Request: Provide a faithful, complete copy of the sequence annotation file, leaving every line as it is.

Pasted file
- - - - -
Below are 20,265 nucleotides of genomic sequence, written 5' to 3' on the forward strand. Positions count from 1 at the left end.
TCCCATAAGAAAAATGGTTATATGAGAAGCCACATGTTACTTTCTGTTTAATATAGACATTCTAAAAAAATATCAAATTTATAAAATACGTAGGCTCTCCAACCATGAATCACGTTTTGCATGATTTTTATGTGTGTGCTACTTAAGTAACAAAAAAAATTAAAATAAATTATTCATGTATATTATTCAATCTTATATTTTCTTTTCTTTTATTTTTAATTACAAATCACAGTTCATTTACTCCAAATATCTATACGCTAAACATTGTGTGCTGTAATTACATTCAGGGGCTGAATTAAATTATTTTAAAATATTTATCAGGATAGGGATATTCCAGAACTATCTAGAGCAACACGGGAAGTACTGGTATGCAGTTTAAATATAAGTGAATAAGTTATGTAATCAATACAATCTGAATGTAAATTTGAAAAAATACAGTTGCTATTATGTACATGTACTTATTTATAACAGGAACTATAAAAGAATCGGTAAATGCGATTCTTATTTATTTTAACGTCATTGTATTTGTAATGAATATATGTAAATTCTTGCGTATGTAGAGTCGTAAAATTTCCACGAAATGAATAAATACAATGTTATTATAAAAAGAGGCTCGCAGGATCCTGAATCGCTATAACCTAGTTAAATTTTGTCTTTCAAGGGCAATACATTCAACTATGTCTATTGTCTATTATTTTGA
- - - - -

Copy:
Below are 20,265 nucleotides of genomic sequence, written 5' to 3' on the forward strand. Positions count from 1 at the left end.
TCCCATAAGAAAAATGGTTATATGAGAAGCCACATGTTACTTTCTGTTTAATATAGACATTCTAAAAAAATATCAAATTTATAAAATACGTAGGCTCTCCAACCATGAATCACGTTTTGCATGATTTTTATGTGTGTGCTACTTAAGTAACAAAAAAAATTAAAATAAATTATTCATGTATATTATTCAATCTTATATTTTCTTTTCTTTTATTTTTAATTACAAATCACAGTTCATTTACTCCAAATATCTATACGCTAAACATTGTGTGCTGTAATTACATTCAGGGGCTGAATTAAATTATTTTAAAATATTTATCAGGATAGGGATATTCCAGAACTATCTAGAGCAACACGGGAAGTACTGGTATGCAGTTTAAATATAAGTGAATAAGTTATGTAATCAATACAATCTGAATGTAAATTTGAAAAAATACAGTTGCTATTATGTACATGTACTTATTTATAACAGGAACTATAAAAGAATCGGTAAATGCGATTCTTATTTATTTTAACGTCATTGTATTTGTAATGAATATATGTAAATTCTTGCGTATGTAGAGTCGTAAAATTTCCACGAAATGAATAAATACAATGTTATTATAAAAAGAGGCTCGCAGGATCCTGAATCGCTATAACCTAGTTAAATTTTGTCTTTCAAGGGCAATACATTCAACTATGTCTATTGTCTATTATTTTGA